Millennials need a game plan and room at the table
Biden promised to “go big” on a stimulus package, and he delivered with a progressive historic bill that some have likened to FDR’s “New Deal” agenda of the 1930s. As Insider’s Juliana Kaplan wrote, it has the potential to inject the government into American life in unprecedented ways, while Insider’s Ben Winck reported that’s part of $5 trillion in stimulus going back to the early days of the pandemic during the Trump administration.
Putting cash in pockets and fattening unemployment benefits will inevitably be a leg up for many millennials suffering from economic hardships. But it needs to be followed up with longer-term action.
“Millennials would like to see a real game plan,” Howe said, adding that they ideally want to see society move in a more constructive way that ensures their future. The older generation, he said, is more focused on getting through the next six months than investing in a structural solution for the future.
Sen. Elizabeth Warren disagrees, and she was a cosponsor of a tax exemption in the stimulus on student-loan forgiveness through 2025. She argues it sets the stage for student loan forgiveness. While this would wipe out debt for 15.3 million Americans, it doesn’t solve the problem of the rising cost of tuition that leads to such massive student-debt burdens.
But millennials are by and large waiting for a political class from another generation to make these decisions.
Boomers have held tremendous political, cultural, and economic power for the past several decades, Filipovic said. “What millennials need is not just boomers imparting their wisdom and experience, but really making room at the table for us,” she added.
While the number of millennials in Congress rose slightly this year by 1%, they still only make up 7% of Congress with 31 out of 532 voting members, per the Pew Research Center.
“Unless millennials are at the table, we’re really not going to see the issues that are most important to us addressed,” Filipovic said. “You need people who are actually going to live in the future, who have a stake in the future, at the decision making table.”
The recently signed$1.9 trillion stimulus may have just solved the issue, pumping billions of dollars into not just New York but state and local governments across the country; it spends $350 billion on state and local governments, to be exact.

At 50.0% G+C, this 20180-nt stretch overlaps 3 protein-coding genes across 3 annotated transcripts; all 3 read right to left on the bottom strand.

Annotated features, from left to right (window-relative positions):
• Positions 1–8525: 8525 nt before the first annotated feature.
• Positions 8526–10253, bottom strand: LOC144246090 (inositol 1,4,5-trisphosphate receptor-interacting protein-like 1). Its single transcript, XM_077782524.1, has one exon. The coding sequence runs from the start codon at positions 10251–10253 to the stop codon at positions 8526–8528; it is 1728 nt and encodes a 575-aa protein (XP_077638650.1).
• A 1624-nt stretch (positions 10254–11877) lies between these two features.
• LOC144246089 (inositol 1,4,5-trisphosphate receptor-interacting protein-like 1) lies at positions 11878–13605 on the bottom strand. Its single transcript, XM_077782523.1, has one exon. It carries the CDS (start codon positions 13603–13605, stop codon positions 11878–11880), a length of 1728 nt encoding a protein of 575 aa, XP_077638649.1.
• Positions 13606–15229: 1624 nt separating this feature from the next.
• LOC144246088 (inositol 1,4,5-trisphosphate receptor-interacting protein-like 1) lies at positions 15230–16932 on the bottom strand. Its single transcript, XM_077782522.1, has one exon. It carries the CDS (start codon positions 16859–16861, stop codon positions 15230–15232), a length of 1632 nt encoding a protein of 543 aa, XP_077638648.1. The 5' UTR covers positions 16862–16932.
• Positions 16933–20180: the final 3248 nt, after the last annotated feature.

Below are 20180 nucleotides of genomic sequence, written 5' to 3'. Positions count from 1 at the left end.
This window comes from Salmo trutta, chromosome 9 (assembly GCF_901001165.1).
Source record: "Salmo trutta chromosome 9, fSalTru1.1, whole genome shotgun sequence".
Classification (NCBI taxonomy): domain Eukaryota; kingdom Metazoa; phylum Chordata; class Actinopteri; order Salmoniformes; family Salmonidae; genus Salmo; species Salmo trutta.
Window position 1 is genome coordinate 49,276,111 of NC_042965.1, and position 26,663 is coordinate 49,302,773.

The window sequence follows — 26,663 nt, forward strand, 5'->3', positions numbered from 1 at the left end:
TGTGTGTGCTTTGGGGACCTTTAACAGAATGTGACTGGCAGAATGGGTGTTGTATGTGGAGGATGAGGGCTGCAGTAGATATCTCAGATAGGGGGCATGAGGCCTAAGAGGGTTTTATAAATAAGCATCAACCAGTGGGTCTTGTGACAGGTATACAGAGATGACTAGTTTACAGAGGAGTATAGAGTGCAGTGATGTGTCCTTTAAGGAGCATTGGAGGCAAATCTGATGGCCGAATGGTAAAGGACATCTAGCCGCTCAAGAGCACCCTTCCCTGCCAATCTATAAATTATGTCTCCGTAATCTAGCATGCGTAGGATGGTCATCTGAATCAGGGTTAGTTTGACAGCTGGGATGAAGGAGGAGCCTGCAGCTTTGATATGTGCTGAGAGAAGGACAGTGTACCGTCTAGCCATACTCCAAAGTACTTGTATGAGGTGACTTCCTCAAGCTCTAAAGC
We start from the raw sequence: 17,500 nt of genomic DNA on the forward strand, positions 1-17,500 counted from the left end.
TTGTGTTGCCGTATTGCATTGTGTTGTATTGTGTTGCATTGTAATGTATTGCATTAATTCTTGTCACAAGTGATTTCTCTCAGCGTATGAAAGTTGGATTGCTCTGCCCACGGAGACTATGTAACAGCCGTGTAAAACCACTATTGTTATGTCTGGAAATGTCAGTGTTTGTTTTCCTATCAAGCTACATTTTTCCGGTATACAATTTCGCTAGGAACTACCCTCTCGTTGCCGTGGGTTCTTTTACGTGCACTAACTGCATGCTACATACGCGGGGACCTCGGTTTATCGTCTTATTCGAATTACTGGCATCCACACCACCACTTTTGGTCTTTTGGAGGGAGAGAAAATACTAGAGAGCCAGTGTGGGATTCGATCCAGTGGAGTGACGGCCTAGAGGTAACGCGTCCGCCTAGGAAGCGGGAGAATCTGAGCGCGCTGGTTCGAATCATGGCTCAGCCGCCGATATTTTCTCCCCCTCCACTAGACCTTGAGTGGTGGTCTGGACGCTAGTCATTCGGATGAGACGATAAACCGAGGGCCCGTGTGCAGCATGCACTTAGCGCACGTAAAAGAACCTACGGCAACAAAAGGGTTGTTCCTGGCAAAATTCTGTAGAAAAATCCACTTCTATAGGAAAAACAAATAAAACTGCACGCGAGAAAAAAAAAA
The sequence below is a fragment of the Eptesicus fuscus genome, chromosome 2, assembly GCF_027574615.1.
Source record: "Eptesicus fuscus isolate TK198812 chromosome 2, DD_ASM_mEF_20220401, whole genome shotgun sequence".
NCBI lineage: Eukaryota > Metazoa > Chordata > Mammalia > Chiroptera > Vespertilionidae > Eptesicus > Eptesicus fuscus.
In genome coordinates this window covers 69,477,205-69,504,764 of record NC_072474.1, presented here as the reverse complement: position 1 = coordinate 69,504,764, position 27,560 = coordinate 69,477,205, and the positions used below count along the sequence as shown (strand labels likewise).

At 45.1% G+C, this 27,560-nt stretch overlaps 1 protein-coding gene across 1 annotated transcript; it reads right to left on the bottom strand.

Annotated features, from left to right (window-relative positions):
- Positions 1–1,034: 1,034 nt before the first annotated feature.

The package targets areas that saw higher levels of unemployment over the last three months of 2020. According to a Fitch report, it will significantly boost near-term revenues for states, local governments, transit systems and education providers.
According to Fitch, $195.3 billion will be allocated to the states and the District of Columbia; $25.5 billion of that is divided up evenly, and the rest is allocated based on unemployment numbers. That means the states of New York, California, Texas, and Florida are all set to receive more than $10 billion each. In addition, local governments are set to receive $130.2 billion, with $45.6 billion allocated for cities.
A Bank of America Research note said New York state will receive $12.7 billion, its local governments will get $10.6 billion, and New York City will get $5.6 billion.
Tribal governments are set to get $20 billion in direct aid, as well as $11 billion more for other programs including healthcare, housing, and education. It’s the government’s largest-ever investment in Native communities, according to the Senate Committee on Indian Affairs.
Relief for a financially ailing New York
Last year, New York Gov. Andrew Cuomo demanded $15 billion in federal aid. As the Associated Press reports, Cuomo said he would pursue some form of legal action if the aid wasn’t sent, while warning that that New York’s highest earners would face the country’s highest income tax if the White House didn’t step in with aid.
In his preliminary budget for fiscal year 2022, Mayor Bill de Blasio said the city had seen a $1.5 billion decline in revenue and property tax revenue fall by $2.5 billion – the largest drop since 1996.